It’s this kind of complexity that I find most refreshing in Liatela’s work. At a time when people generally, no matter what their political disposition, seem more comfortable with simple, straightforward, usually strident, statements, it’s a breath of fresh air when an artist, as artists should, resists them. Though the exhibition’s title comes directly from a quote from James Baldwin in which he said, “…There is nothing under heaven—no creed, and no flag, and no cause, more important, than a single human life,” I find equal, if not more, resonance in another quote from Baldwin using the similar “nothing under heaven” phrasing. On considering the creative process and the role of the artist, Baldwin explained, “A society must assume that it is stable, but the artist must know, and he must let us know, that there is nothing stable under heaven. One cannot possibly build a school, teach a child, or drive a car without taking some things for granted. The artist cannot and must not take anything for granted, but must drive to the heart of every answer and expose the question the answer hides.” This same rejection of answers is echoed in a recent conversation by my own beloved Nick Cave with Seán O’Hagan on the release of their collaborative book Faith, Hope and Carnage: “The search was the religious experience itself. It wasn’t ever arriving somewhere. In fact, the arrival to belief is often extremely problematic and very quickly becomes dogmatic and overbearing.”

Joseph Liatela, Untitled (salvation is a collective gesture/I know that we are all here at the same time), 2022, Aluminum, granite, LEDs, Stargazer Lilies, MDF, acrylic, water, necklace chain, soundtrack recordings from New York City dance floors, transducers, and time. Sound by Anthony Sertel Dean (Photo: Cary Whittier)

Liatela’s art offers more of the search and less of the arrival, more questions than answers. For instance, can we—or do we—dance with ghosts? Can the dance floor, as Sylvester howls, take us to heaven? These questions are raised by the exhibition’s emotional core Untitled (salvation is a collective gesture/I know that we are all here at the same time). A dancefloor constructed from the same stark granite tiles as Untitled (For PULSE) lies empty with exception of a hanging constellation of lilies, resurrecting the recurrent symbol from the Archangel Gabriel. However, unlike the lilies in Dolci’s attributed painting, these lilies are pink and purple-hued in a color scheme that is reminiscent of the pink triangle symbol. Floating in small tubes, these lilies hover, ghost-like, as if they replace or represent the physicality of absent dancers (As Weyes Blood implores on her recently released album, “God turn me into a flower”). Below the lilies reads an inscription on the granite tiles: “To move is to remember.” With the stark lettering, the inscription not only reminded me of gravestones but Jenny Holzer’s engraved Walt Whitman poem on the NYC AIDS Memorial, which I’ve made no secret about loathing. To me, Liatela’s Untitled (salvation is a collective gesture/I know that we are all here at the same time) is a more appropriate memorial, a living one, quite literally with the fragrant lilies replaced each week, not only for those lost due to HIV/AIDS or the aforementioned nightclub mass shootings at PULSE or Club Q, but all sorts of losses.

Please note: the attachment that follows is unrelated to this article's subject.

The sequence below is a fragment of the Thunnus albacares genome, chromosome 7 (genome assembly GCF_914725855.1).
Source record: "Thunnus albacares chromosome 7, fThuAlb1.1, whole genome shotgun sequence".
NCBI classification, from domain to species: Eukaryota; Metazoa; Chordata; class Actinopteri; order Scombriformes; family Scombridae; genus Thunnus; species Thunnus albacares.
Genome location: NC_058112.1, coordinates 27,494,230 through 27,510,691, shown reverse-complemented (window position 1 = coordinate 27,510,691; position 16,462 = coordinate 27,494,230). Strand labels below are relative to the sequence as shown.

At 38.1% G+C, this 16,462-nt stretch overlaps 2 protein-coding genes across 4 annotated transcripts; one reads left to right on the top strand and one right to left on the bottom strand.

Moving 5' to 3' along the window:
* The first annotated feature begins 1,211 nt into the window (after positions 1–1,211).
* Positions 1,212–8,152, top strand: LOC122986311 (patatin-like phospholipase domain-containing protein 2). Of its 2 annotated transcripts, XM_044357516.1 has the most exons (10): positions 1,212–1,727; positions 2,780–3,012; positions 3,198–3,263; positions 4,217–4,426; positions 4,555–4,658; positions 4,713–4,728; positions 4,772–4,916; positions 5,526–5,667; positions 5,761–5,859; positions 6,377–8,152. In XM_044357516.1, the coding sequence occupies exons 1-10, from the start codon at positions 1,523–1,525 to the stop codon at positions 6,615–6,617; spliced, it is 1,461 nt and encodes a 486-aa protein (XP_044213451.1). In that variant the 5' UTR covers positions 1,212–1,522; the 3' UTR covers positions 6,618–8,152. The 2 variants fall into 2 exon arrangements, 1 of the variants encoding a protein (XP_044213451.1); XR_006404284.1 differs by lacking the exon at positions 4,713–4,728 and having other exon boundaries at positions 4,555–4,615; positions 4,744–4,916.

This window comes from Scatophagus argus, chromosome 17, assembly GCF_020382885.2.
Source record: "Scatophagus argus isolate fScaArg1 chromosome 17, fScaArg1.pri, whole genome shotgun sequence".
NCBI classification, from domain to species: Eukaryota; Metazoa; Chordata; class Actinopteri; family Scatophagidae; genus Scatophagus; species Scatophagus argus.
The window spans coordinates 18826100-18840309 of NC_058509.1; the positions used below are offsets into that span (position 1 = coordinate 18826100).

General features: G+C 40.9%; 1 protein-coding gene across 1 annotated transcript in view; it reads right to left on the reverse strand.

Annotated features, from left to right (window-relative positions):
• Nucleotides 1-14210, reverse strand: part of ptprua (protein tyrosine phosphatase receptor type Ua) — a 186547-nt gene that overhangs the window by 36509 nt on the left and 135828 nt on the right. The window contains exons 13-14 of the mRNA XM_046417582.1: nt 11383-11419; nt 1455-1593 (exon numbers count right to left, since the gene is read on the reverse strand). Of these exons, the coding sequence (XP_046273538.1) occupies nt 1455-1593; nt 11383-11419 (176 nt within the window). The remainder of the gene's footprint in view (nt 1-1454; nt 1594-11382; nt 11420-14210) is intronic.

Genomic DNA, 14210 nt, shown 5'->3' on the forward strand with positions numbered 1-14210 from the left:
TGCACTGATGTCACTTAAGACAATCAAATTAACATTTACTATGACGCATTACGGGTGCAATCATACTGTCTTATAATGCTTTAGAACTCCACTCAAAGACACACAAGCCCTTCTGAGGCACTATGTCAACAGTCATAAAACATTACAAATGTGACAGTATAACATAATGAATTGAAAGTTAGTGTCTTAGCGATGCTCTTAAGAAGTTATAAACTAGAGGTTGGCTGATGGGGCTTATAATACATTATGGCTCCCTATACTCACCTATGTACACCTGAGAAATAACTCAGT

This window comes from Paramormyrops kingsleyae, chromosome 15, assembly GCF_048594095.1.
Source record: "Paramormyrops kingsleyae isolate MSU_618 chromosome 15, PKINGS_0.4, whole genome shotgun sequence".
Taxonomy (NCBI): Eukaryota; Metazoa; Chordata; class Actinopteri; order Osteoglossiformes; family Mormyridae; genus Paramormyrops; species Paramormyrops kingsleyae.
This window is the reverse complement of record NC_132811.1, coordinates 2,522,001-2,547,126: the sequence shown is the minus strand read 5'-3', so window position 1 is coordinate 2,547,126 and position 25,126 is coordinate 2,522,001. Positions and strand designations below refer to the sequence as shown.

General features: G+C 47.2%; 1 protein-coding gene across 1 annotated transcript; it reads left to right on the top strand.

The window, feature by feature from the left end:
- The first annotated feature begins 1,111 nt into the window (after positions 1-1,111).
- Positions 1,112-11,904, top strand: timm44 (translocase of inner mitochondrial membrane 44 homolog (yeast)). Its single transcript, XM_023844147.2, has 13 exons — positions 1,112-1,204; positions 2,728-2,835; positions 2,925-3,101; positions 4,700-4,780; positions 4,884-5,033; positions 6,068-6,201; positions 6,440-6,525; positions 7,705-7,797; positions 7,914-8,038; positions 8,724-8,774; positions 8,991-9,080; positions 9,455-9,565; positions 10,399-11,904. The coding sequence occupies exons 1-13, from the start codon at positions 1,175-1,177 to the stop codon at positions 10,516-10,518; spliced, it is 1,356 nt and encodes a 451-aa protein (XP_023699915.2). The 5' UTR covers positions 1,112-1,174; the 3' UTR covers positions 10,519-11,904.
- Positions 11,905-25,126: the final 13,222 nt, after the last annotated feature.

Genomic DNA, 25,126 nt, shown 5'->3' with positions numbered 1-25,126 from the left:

To move is to remember. This isn’t the first time the dancefloor has been conceived of as a memorial or theorized as a space where the thin veil between the living and the dead can be lifted slightly. Though Liatela clearly takes inspiration from José Esteban Muñoz as a back room with a projection of Kevin McCarty’s photograph Silver Lake Lounge attests (Muñoz wrote about McCarty’s photographs at length), I’ve always been more drawn to Fiona Buckland’s final chapter in Impossible Dance: Club Culture and Queer World-Making on the Body Positive T-Dance, for people living with HIV/AIDS and those that love them. For Buckland, the T-Dance was set up as an “environment of memory,” a place in which memory could be embodied and ghosts appear. She explains, “At the Body Positive T-Dance, the music, movement, and memories together performatively materialized ghosts. And through this materialization, through remembering through the body, the single individual, isolated so much the better to be pathologized, transformed into one that was deeply connected with other bodies—alive and dead.”

Now, is that salvation? I don’t know. Seems close enough to me. To return to The Fabulous Sylvester, “You had to be moving your body to hear his sermon. I enjoy who I am, where I come from, and what I’m doing. Watch me be me, he said, then go be you. I won’t hold anything back, and don’t you either. Live your fantasies and be a star, everyone is one.”